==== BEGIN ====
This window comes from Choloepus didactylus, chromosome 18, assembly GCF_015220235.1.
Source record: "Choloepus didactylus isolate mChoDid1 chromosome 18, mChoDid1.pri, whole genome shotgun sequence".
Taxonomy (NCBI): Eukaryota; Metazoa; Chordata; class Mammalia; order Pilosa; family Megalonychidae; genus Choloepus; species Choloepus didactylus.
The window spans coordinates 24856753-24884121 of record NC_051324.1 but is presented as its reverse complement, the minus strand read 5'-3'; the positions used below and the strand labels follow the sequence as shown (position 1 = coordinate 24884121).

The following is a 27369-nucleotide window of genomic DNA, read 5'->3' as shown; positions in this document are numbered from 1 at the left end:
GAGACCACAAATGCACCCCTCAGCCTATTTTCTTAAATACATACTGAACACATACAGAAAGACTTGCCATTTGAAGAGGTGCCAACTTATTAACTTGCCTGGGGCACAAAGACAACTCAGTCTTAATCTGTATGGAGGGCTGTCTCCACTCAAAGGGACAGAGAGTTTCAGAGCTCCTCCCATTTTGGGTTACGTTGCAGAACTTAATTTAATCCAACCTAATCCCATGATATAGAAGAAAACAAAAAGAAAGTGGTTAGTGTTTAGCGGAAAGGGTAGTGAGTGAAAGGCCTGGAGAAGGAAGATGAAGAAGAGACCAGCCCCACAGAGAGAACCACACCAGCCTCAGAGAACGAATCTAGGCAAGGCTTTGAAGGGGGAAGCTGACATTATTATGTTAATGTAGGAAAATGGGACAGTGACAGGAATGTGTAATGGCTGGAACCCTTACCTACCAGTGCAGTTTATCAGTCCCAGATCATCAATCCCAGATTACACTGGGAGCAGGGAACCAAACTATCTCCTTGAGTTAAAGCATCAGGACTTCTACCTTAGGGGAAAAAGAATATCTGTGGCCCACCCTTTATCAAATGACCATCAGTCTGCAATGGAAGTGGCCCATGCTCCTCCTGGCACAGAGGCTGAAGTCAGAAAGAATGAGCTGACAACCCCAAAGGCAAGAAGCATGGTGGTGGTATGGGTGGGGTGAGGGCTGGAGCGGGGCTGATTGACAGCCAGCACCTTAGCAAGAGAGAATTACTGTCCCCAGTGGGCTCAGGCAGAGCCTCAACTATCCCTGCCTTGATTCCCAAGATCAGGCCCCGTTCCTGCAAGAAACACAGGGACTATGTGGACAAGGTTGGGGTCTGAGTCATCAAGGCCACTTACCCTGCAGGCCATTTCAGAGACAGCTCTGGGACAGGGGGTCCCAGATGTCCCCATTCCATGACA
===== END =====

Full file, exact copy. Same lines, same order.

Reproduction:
This window comes from Choloepus didactylus, chromosome 18, assembly GCF_015220235.1.
Source record: "Choloepus didactylus isolate mChoDid1 chromosome 18, mChoDid1.pri, whole genome shotgun sequence".
Taxonomy (NCBI): Eukaryota; Metazoa; Chordata; class Mammalia; order Pilosa; family Megalonychidae; genus Choloepus; species Choloepus didactylus.
The window spans coordinates 24856753-24884121 of record NC_051324.1 but is presented as its reverse complement, the minus strand read 5'-3'; the positions used below and the strand labels follow the sequence as shown (position 1 = coordinate 24884121).

The following is a 27369-nucleotide window of genomic DNA, read 5'->3' as shown; positions in this document are numbered from 1 at the left end:
GAGACCACAAATGCACCCCTCAGCCTATTTTCTTAAATACATACTGAACACATACAGAAAGACTTGCCATTTGAAGAGGTGCCAACTTATTAACTTGCCTGGGGCACAAAGACAACTCAGTCTTAATCTGTATGGAGGGCTGTCTCCACTCAAAGGGACAGAGAGTTTCAGAGCTCCTCCCATTTTGGGTTACGTTGCAGAACTTAATTTAATCCAACCTAATCCCATGATATAGAAGAAAACAAAAAGAAAGTGGTTAGTGTTTAGCGGAAAGGGTAGTGAGTGAAAGGCCTGGAGAAGGAAGATGAAGAAGAGACCAGCCCCACAGAGAGAACCACACCAGCCTCAGAGAACGAATCTAGGCAAGGCTTTGAAGGGGGAAGCTGACATTATTATGTTAATGTAGGAAAATGGGACAGTGACAGGAATGTGTAATGGCTGGAACCCTTACCTACCAGTGCAGTTTATCAGTCCCAGATCATCAATCCCAGATTACACTGGGAGCAGGGAACCAAACTATCTCCTTGAGTTAAAGCATCAGGACTTCTACCTTAGGGGAAAAAGAATATCTGTGGCCCACCCTTTATCAAATGACCATCAGTCTGCAATGGAAGTGGCCCATGCTCCTCCTGGCACAGAGGCTGAAGTCAGAAAGAATGAGCTGACAACCCCAAAGGCAAGAAGCATGGTGGTGGTATGGGTGGGGTGAGGGCTGGAGCGGGGCTGATTGACAGCCAGCACCTTAGCAAGAGAGAATTACTGTCCCCAGTGGGCTCAGGCAGAGCCTCAACTATCCCTGCCTTGATTCCCAAGATCAGGCCCCGTTCCTGCAAGAAACACAGGGACTATGTGGACAAGGTTGGGGTCTGAGTCATCAAGGCCACTTACCCTGCAGGCCATTTCAGAGACAGCTCTGGGACAGGGGGTCCCAGATGTCCCCATTCCATGACA